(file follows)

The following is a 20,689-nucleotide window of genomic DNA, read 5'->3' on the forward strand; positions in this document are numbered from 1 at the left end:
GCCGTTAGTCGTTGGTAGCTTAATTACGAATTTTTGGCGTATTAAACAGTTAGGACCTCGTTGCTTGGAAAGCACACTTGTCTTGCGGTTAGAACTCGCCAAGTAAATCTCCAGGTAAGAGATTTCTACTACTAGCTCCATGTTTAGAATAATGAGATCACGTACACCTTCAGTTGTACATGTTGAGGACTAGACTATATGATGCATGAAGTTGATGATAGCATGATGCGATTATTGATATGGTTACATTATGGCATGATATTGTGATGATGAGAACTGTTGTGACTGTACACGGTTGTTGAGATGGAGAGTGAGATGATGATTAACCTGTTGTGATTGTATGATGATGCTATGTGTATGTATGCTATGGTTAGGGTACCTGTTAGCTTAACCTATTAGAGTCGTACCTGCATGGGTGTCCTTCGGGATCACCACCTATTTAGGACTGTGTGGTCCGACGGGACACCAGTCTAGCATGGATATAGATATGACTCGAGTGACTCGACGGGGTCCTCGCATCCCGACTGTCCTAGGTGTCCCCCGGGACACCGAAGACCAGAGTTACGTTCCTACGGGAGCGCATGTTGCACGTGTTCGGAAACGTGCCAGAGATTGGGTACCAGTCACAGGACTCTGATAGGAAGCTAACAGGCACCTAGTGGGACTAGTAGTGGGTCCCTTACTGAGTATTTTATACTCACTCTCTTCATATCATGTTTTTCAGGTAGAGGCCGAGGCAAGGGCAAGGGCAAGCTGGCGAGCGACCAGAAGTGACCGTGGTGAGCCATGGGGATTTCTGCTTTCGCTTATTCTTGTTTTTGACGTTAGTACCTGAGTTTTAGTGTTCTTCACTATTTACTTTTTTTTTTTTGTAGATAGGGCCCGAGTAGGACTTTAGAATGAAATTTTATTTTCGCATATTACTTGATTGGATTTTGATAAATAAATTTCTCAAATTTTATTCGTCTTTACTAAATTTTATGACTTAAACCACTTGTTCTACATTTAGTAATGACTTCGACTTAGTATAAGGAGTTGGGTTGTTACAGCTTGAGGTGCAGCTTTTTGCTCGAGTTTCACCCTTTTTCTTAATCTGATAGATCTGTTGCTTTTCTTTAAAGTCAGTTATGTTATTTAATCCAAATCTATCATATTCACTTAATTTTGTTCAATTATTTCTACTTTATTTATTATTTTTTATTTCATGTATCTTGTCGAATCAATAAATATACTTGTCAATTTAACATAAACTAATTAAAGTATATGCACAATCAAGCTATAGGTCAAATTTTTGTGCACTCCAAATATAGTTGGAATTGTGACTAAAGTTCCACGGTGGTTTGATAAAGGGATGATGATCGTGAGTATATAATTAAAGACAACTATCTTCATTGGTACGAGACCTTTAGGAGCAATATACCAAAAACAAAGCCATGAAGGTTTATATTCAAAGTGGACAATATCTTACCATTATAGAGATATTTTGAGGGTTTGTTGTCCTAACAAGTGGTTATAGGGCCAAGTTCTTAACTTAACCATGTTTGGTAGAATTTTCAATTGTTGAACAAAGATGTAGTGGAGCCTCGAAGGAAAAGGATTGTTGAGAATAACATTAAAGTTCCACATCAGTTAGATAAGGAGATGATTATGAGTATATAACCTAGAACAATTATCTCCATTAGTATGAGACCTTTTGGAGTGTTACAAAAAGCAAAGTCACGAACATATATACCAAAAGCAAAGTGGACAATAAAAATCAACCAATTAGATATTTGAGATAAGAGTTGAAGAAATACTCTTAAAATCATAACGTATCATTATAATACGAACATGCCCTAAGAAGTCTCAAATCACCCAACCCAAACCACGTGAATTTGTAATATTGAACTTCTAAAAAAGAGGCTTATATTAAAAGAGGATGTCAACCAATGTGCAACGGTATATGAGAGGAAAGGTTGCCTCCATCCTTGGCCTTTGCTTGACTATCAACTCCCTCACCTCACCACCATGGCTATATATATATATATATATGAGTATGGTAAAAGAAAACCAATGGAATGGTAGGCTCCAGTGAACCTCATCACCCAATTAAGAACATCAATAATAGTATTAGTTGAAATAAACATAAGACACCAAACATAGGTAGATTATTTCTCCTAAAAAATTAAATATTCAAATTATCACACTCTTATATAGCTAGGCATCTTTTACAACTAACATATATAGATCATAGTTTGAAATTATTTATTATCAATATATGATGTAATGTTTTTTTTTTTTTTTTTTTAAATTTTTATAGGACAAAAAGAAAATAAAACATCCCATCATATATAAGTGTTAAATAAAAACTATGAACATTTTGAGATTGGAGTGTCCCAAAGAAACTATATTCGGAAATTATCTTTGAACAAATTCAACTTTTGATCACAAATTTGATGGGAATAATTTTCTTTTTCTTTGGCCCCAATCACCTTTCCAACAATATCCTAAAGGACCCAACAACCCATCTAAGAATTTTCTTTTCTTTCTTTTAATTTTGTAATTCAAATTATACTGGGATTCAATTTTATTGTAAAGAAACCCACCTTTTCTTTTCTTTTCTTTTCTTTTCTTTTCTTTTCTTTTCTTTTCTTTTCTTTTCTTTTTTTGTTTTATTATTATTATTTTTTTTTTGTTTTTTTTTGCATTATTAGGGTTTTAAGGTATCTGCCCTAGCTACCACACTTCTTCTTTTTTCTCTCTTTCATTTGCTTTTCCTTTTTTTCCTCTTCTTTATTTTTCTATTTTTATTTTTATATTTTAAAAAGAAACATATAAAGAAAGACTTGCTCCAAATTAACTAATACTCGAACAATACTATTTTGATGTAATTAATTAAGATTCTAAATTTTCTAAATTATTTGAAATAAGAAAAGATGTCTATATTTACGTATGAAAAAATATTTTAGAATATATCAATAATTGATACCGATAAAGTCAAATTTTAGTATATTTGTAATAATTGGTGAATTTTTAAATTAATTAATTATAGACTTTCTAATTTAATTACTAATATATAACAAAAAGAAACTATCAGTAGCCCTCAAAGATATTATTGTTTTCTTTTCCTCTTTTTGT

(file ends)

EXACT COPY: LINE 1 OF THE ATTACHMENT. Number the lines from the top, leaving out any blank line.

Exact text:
The following is a 20,689-nucleotide window of genomic DNA, read 5'->3' on the forward strand; positions in this document are numbered from 1 at the left end: